Ways in which balance transfers can give you a losing deal


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Credit Card Applications » Research » Guides » Balance Transfer Cards » Ways in which balance transfers can give you a losing deal

Ways in which balance transfers can give you a losing deal

The content is accurate at the time of publication and is subject to change.
Case Scenario: You have good credit and are being offered a credit card for a balance transfer that offers 0% APR for 12 months. It's easy to think this is a good deal. However, you need to get your calculations right in order to avoid encountering any difficulties. Here are some ways in which a balance transfer card can give you sleepless nights. You realise your outstanding balance is way too high If you have an outstanding balance of $2000, you need to pay off at least $200 every month of that debt, aside from additional expenses charged on the card. It is vital to keep up with the minimum payments. It is so easy to lose focus, feel complacent and state at a bigger payment with time running out. The problem with balance transfer deals is that the introductory periods are teasing and you are always racing against time. Your balance transfer fee and annual fee eat into your savings If your outstanding is $2000, with 0% APR, and your older card had an interest rate of 15%, then you are looking at a saving of around $200 - $300. But if your balance transfer fee is high, such as 5 - 6%, and your annual fee is about $50, then you are not really saving much to justify a balance transfer. Unfortunately, many people do not take the time to review these calculations, and end up losing to a bad deal. Therefore it is very important to be careful, because balance transfers can hurt your credit history and even worse, place you in deeper debt. The 0% APR is only on balance transfers and not on new purchases Unless you have a huge outstanding balance and the 0% APR is offered for a long period, it is a good idea to avoid deals where the 0% APR applies only to the balance transfer, but doesn't apply to the purchases. This can create confusing credit card calculations, and allow the credit card issuer to apply tricky strategies onto the credit card customer. It is quite possible that when you pay back some of the debt, it goes towards the balance transfer amount, which does not incur any interest, rather than first paying off the expenses you charged which does incur interest. So in fact, you are never really sure how the credit card company is going to interpret your card payments, unless you completely avoid charging the credit card with any expenses, in which the 0% APR may not be available at all. Final APR is so high it eats into your savings. You might have saved a few hundred dollars through the balance transfer or even more, but that is not of value if the APR after the promotional period is high and there is still some outstanding balance left on your card. This could happen when credit card companies give you lot of rewards and tempt you to charge to your card even before you have fully paid away your debt.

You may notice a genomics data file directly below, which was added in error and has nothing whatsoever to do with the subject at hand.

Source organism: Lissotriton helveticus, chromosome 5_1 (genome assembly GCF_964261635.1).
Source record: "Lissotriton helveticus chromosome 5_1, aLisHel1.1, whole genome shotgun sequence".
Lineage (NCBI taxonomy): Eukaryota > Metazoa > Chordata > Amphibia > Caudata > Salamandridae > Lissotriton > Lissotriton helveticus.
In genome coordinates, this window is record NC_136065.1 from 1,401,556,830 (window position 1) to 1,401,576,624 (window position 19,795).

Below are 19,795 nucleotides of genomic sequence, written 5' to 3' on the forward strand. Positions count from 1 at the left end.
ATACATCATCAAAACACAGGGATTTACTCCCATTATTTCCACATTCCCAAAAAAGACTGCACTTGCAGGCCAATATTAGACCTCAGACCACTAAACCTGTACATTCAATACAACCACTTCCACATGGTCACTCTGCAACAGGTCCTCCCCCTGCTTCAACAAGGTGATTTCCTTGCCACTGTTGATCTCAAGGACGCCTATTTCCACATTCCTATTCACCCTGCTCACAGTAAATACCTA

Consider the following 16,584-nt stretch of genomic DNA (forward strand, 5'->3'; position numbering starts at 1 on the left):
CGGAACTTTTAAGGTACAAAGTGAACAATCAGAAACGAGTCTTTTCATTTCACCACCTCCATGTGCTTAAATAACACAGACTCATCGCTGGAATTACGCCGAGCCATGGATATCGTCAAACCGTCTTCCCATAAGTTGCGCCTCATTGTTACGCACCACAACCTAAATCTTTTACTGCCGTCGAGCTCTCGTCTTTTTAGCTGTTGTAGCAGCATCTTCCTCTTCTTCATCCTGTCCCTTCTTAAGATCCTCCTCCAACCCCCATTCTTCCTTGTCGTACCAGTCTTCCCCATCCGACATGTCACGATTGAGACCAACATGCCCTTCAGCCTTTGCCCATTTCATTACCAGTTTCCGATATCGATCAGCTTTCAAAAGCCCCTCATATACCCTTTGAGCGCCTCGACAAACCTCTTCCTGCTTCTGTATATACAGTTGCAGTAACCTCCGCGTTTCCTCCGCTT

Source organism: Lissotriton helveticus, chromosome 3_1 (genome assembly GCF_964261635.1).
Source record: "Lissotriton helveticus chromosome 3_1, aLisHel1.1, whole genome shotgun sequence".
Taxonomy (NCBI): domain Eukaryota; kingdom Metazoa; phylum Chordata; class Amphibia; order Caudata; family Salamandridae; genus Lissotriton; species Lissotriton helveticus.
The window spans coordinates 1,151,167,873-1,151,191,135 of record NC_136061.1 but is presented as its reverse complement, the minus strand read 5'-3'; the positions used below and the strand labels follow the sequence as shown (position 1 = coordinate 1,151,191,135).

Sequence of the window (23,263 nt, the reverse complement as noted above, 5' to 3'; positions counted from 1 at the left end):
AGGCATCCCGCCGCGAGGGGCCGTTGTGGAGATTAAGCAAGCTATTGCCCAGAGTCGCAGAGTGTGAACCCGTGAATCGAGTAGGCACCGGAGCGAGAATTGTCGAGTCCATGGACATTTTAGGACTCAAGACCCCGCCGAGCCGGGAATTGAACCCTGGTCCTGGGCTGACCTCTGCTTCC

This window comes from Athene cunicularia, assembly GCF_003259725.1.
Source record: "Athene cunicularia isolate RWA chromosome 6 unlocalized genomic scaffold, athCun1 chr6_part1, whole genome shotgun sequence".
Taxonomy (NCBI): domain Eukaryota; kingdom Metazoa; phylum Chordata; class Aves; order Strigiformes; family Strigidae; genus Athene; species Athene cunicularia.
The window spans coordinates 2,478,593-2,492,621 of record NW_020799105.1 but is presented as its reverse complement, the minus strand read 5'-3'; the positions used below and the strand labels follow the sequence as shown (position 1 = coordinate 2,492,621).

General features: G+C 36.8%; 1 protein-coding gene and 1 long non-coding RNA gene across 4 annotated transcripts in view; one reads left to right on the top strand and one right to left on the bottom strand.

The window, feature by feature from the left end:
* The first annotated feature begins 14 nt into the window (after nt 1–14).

Disclaimer: This editorial content is not provided or commissioned by the credit card issuer(s). Opinions expressed here are the author's alone, not those of the credit card issuer(s), and have not been reviewed, approved or otherwise endorsed by the credit card issuer(s). Reasonable efforts are made to present accurate information, however all information is presented without warranty. Consult a card's issuing bank for the terms & conditions.
All rates and fees, and other terms and conditions of the products mentioned in this article/post are actual as of the last update date but are subject to change. See the current products' Terms & Conditions on the issuing banks' websites.
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